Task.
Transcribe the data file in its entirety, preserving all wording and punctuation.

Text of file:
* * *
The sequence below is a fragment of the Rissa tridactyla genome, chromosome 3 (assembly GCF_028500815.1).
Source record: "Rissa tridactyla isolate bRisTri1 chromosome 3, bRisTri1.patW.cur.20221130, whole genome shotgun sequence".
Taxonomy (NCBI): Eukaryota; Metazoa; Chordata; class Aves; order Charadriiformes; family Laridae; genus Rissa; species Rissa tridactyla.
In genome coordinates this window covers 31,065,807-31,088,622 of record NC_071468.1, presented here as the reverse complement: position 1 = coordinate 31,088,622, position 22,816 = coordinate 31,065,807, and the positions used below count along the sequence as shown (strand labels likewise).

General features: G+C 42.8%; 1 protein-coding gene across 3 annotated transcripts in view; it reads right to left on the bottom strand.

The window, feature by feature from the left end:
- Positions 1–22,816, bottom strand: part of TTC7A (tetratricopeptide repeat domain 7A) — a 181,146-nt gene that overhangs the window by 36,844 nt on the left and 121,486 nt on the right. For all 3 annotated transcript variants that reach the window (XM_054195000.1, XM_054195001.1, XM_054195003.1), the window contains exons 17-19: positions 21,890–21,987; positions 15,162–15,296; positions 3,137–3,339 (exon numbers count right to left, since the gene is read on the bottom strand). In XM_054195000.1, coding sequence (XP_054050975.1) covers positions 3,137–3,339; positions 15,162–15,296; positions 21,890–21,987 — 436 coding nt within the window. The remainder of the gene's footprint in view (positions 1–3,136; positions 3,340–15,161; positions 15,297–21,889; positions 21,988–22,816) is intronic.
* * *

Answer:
The sequence below is a fragment of the Rissa tridactyla genome, chromosome 3 (assembly GCF_028500815.1).
Source record: "Rissa tridactyla isolate bRisTri1 chromosome 3, bRisTri1.patW.cur.20221130, whole genome shotgun sequence".
Taxonomy (NCBI): Eukaryota; Metazoa; Chordata; class Aves; order Charadriiformes; family Laridae; genus Rissa; species Rissa tridactyla.
In genome coordinates this window covers 31,065,807-31,088,622 of record NC_071468.1, presented here as the reverse complement: position 1 = coordinate 31,088,622, position 22,816 = coordinate 31,065,807, and the positions used below count along the sequence as shown (strand labels likewise).

General features: G+C 42.8%; 1 protein-coding gene across 3 annotated transcripts in view; it reads right to left on the bottom strand.

The window, feature by feature from the left end:
- Positions 1–22,816, bottom strand: part of TTC7A (tetratricopeptide repeat domain 7A) — a 181,146-nt gene that overhangs the window by 36,844 nt on the left and 121,486 nt on the right. For all 3 annotated transcript variants that reach the window (XM_054195000.1, XM_054195001.1, XM_054195003.1), the window contains exons 17-19: positions 21,890–21,987; positions 15,162–15,296; positions 3,137–3,339 (exon numbers count right to left, since the gene is read on the bottom strand). In XM_054195000.1, coding sequence (XP_054050975.1) covers positions 3,137–3,339; positions 15,162–15,296; positions 21,890–21,987 — 436 coding nt within the window. The remainder of the gene's footprint in view (positions 1–3,136; positions 3,340–15,161; positions 15,297–21,889; positions 21,988–22,816) is intronic.